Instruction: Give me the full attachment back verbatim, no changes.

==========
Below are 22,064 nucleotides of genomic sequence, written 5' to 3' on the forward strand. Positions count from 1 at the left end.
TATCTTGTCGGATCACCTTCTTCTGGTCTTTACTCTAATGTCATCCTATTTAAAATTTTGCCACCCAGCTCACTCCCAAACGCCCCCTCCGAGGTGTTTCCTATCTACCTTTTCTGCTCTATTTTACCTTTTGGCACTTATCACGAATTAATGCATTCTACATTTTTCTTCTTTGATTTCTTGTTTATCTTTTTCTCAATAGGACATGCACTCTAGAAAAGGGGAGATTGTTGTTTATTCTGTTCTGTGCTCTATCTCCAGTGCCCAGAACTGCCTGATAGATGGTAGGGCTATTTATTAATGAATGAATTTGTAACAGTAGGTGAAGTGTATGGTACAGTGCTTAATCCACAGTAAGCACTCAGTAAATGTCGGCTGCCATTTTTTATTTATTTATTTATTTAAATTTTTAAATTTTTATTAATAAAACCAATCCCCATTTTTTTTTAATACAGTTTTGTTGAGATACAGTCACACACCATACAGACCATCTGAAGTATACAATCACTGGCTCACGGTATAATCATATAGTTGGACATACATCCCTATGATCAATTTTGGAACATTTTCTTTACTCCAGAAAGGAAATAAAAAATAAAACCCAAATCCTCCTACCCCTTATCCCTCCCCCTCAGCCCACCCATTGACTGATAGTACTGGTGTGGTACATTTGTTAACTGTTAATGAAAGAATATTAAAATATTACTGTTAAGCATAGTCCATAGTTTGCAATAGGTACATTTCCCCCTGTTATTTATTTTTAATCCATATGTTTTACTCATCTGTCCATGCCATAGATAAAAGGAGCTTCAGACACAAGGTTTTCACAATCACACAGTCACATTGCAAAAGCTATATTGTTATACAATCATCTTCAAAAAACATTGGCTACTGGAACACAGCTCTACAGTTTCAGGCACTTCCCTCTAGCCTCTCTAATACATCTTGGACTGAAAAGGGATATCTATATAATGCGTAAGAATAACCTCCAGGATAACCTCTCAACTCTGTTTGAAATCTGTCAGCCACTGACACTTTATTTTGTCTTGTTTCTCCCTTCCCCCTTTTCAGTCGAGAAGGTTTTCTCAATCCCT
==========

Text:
Below are 22,064 nucleotides of genomic sequence, written 5' to 3' on the forward strand. Positions count from 1 at the left end.
TATCTTGTCGGATCACCTTCTTCTGGTCTTTACTCTAATGTCATCCTATTTAAAATTTTGCCACCCAGCTCACTCCCAAACGCCCCCTCCGAGGTGTTTCCTATCTACCTTTTCTGCTCTATTTTACCTTTTGGCACTTATCACGAATTAATGCATTCTACATTTTTCTTCTTTGATTTCTTGTTTATCTTTTTCTCAATAGGACATGCACTCTAGAAAAGGGGAGATTGTTGTTTATTCTGTTCTGTGCTCTATCTCCAGTGCCCAGAACTGCCTGATAGATGGTAGGGCTATTTATTAATGAATGAATTTGTAACAGTAGGTGAAGTGTATGGTACAGTGCTTAATCCACAGTAAGCACTCAGTAAATGTCGGCTGCCATTTTTTATTTATTTATTTATTTAAATTTTTAAATTTTTATTAATAAAACCAATCCCCATTTTTTTTTAATACAGTTTTGTTGAGATACAGTCACACACCATACAGACCATCTGAAGTATACAATCACTGGCTCACGGTATAATCATATAGTTGGACATACATCCCTATGATCAATTTTGGAACATTTTCTTTACTCCAGAAAGGAAATAAAAAATAAAACCCAAATCCTCCTACCCCTTATCCCTCCCCCTCAGCCCACCCATTGACTGATAGTACTGGTGTGGTACATTTGTTAACTGTTAATGAAAGAATATTAAAATATTACTGTTAAGCATAGTCCATAGTTTGCAATAGGTACATTTCCCCCTGTTATTTATTTTTAATCCATATGTTTTACTCATCTGTCCATGCCATAGATAAAAGGAGCTTCAGACACAAGGTTTTCACAATCACACAGTCACATTGCAAAAGCTATATTGTTATACAATCATCTTCAAAAAACATTGGCTACTGGAACACAGCTCTACAGTTTCAGGCACTTCCCTCTAGCCTCTCTAATACATCTTGGACTGAAAAGGGATATCTATATAATGCGTAAGAATAACCTCCAGGATAACCTCTCAACTCTGTTTGAAATCTGTCAGCCACTGACACTTTATTTTGTCTTGTTTCTCCCTTCCCCCTTTTCAGTCGAGAAGGTTTTCTCAATCCCT